Report on Mr. Ibrahim Yusuf's Seminar on Indonesia's Current Issues at the Japan Institute of International Affairs
Chadwick I. Smith (International University of Japan)
Mr. Ibrahim Yusuf, Head of the Agency for Policy Planning and Development, Department of Foreign Affairs of the Republic of Indonesia gave an open discussion at the Japan Institute of International Affairs on Thursday, July 29, 2004. Mr. Yusuf covered important topics such as Indonesia's Foreign Policy, an East Asian Community, and Indonesia's recent elections.
In his opening remarks, Mr. Yusuf stressed that Indonesia's foreign policy is shaped by factors such as history, geography, demography and its security and national interest. He clearly stated that Indonesia has a "independent and active foreign policy," and it alone will decide and determine its own position in the world without any external pressure. This policy will also serve both its national interests and allow Indonesia to work with other states to fight injustice at the same time.
Yusuf stated that the most serious challenge facing Indonesia it preserving its territorial integrity and that the secessionist threats are a great concern. Indonesia wishes go gain support from other states to preserve their territorial integrity and this is a cornerstone of their diplomacy. Solutions must be found based on the concept of special autonomy. Indonesia will work with other states through a system of concentric geographic circles of diplomatic engagement. The first circle is with ASEAN, the second is with East Asia and the third is with the United States and the European Union. Yusuf went on to stress that Indonesia believes that the United Nations is the primary instrument of multilateralism and rejects all unilateral decisions taken outside the framework of the United Nations.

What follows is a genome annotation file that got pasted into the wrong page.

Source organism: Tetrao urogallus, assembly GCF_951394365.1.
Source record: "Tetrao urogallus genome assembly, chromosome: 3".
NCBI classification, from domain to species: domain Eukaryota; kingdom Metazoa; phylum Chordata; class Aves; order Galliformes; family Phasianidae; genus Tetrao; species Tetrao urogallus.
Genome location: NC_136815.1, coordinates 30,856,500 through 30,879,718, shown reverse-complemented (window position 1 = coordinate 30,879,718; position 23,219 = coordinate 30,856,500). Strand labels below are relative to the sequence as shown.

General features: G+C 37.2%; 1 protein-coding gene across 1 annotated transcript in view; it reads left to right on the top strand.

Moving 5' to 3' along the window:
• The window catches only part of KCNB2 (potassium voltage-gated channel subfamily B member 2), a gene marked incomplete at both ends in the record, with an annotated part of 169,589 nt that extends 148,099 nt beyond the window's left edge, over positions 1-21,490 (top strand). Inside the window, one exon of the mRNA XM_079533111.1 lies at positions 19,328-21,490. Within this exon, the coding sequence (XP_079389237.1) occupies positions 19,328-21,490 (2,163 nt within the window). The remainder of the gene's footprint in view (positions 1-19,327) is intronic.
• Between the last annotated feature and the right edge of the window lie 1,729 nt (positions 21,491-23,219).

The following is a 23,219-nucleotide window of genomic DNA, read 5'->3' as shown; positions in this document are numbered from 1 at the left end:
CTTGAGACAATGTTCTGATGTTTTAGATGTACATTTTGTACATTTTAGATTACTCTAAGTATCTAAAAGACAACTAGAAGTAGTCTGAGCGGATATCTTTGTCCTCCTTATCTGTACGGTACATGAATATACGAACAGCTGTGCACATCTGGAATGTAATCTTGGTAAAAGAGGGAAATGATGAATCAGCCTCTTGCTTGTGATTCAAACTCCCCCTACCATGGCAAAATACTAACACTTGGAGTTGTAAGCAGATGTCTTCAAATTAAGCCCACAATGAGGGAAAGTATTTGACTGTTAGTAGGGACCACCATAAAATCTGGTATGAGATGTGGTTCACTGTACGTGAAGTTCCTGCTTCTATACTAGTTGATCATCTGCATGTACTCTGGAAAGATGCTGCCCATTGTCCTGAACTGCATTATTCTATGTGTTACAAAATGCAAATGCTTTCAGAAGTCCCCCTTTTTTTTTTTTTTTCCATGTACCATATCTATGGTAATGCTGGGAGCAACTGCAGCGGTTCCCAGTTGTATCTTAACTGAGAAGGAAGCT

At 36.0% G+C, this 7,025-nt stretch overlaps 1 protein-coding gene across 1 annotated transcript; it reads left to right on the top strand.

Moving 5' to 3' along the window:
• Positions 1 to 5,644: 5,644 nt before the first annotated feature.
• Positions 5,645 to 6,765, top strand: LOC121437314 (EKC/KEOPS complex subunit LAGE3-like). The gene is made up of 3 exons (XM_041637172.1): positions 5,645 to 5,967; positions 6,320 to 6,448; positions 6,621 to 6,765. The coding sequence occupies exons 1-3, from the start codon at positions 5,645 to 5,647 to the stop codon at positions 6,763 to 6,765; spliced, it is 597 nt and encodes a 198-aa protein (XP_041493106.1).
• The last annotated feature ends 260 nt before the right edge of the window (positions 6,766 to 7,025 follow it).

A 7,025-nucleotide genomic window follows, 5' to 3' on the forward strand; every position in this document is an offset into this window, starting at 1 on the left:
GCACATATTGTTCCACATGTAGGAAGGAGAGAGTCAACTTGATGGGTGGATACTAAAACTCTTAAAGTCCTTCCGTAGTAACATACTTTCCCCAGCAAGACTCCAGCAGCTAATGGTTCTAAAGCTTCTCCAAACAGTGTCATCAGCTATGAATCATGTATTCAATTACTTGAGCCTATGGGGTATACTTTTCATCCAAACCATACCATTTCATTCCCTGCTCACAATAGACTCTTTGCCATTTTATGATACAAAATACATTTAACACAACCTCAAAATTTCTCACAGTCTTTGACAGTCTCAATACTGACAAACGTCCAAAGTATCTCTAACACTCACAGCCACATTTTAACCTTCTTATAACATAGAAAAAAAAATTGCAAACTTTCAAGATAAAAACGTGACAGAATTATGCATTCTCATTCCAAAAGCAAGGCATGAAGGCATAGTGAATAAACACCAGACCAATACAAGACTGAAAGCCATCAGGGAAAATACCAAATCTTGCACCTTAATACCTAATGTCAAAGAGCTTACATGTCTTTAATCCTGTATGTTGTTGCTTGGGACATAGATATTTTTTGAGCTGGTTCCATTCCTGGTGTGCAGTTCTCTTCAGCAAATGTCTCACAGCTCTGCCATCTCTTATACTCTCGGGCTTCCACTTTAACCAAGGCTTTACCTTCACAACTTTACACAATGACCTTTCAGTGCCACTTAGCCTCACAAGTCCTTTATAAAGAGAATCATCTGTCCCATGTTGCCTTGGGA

Then Mr. Yusuf went on to discuss ASEAN+3 and East Asian Cooperation. He stressed that the growing strength and importance of East Asia is making this process irreversible and inevitable. Mr. Yusuf reminded the audience that the process is becoming more institutionalized as evinced by frequent summits, joint communiqué's and the signing of agreements on Comprehensive Economic Cooperation between ASEAN and both China and Japan. In addition, these states have recently signed the Treaty of Amity and Cooperation (TAC) which is also indicative of the desire to strengthen ties. Yusuf also stressed that ASEAN is now working actively with the Republic of Korea (ROK) to deepen their relations for the 21st century.
According to Mr. Yusuf, all of this progress is evidence that the establishment of an East Asia Community will eventually become a reality. Yet he cautioned that this cannot be achieved overnight, it will take time so states must continue to work together to strengthen their ties in the future. He also added that ASEAN itself is establishing an ASEAN community consisting of an economic community, a security community and a socio-cultural community and posed the question whether the East Asian Community will be an expansion of an ASEAN community or will these two develop simultaneously?